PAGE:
In the worst terrorist attack in the UK since the London bombings of July 2005, a lone attacker, Salman Ramadan Abedi, detonated an im­­provised explosive device at Man­chester Arena at the conclusion of an Ariana Grande concert. Among those killed were children, and parents waiting to collect their children. In addition to the deaths, 59 people were injured. Many are being treated for life-threatening conditions.

On Tuesday, the Prime Minister announced that the threat level in the UK had been raised to “critical”, indicating that a further attack might be “imminent”. For the first time since 2003, troops were being de­­ployed to join the police’s armed patrols. “It is a possibility we cannot ignore that there is a wider group of individuals linked to this attack,” Theresa May said. On Wednesday afternoon, the Manchester police chief, Ian Hopkins, said: “I think it’s very clear that this is a network that we are investigating.” Islamic State has claimed responsibility.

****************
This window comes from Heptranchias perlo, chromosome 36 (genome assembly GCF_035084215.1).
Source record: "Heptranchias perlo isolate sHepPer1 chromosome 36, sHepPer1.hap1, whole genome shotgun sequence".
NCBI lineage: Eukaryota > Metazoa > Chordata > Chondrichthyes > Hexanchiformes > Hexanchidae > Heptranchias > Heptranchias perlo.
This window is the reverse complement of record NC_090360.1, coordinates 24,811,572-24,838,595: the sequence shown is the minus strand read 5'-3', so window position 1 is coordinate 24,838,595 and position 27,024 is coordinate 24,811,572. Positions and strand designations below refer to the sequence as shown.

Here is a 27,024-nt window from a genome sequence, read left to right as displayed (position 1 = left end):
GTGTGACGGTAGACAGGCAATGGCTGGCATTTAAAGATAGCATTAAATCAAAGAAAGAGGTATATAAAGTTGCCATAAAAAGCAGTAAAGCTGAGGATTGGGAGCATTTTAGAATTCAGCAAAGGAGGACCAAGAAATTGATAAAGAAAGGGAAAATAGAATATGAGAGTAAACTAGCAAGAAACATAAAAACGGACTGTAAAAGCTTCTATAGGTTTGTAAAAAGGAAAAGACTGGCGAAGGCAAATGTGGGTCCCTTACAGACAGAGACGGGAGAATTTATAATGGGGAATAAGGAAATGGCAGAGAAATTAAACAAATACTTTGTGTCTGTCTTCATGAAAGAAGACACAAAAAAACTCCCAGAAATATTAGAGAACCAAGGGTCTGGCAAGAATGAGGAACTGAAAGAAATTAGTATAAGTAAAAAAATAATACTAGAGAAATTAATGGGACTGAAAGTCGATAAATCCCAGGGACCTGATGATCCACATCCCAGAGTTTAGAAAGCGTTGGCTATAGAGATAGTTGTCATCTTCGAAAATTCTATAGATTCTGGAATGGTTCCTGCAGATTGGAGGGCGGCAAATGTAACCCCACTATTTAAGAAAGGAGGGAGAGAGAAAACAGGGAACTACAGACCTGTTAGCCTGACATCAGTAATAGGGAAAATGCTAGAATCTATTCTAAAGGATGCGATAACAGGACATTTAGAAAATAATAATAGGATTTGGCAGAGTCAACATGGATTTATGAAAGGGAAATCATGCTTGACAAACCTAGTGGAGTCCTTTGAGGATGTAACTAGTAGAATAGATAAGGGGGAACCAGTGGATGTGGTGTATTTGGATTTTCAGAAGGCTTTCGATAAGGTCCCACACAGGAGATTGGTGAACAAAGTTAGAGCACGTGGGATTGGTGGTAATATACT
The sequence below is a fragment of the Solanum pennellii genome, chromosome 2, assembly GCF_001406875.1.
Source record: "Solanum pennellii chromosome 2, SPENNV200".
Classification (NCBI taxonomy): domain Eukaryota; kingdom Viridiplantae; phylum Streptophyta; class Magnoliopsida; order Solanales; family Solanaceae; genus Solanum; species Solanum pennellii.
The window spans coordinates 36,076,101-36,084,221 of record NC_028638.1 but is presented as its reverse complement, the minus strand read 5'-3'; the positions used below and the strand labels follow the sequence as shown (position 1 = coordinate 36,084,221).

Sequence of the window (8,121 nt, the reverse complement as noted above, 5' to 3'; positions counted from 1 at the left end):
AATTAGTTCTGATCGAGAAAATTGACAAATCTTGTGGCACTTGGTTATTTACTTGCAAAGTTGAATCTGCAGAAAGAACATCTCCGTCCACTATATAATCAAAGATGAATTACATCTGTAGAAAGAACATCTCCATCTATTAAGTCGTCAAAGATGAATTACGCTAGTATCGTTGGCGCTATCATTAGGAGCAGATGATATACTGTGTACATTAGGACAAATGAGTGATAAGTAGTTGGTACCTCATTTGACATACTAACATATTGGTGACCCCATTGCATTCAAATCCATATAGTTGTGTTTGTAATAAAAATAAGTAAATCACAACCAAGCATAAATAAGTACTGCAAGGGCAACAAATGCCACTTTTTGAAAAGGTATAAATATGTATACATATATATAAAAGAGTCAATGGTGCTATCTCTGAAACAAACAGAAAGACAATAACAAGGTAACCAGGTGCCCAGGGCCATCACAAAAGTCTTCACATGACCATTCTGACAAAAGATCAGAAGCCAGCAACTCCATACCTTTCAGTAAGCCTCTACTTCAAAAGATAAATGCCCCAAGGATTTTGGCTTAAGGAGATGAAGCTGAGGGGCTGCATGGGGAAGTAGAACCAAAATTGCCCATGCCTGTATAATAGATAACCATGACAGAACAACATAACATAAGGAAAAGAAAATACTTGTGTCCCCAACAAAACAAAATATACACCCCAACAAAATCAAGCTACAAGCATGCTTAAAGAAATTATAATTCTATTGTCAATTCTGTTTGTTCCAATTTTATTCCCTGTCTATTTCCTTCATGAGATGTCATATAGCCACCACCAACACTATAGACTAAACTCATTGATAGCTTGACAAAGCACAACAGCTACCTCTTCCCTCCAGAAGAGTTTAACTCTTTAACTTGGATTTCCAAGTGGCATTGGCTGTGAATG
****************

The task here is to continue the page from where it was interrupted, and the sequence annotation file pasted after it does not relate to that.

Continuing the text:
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Posted in Church of England (CoE), CoE Bishops, England / UK, Religion & Culture, Terrorism, Urban/City Life and Issues, Violence

(BBC) Egypt Coptic Christians killed in bus attack

At least 23 people have been killed and 25 wounded after gunmen opened fire on a bus carrying Coptic Christians in central Egypt, state media report.

The incident occurred in Minya province, 250km (155 miles) south of Cairo, as the bus headed to a church.

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Posted in Coptic Church, Egypt, Middle East, Muslim-Christian relations, Religion & Culture, Terrorism, Violence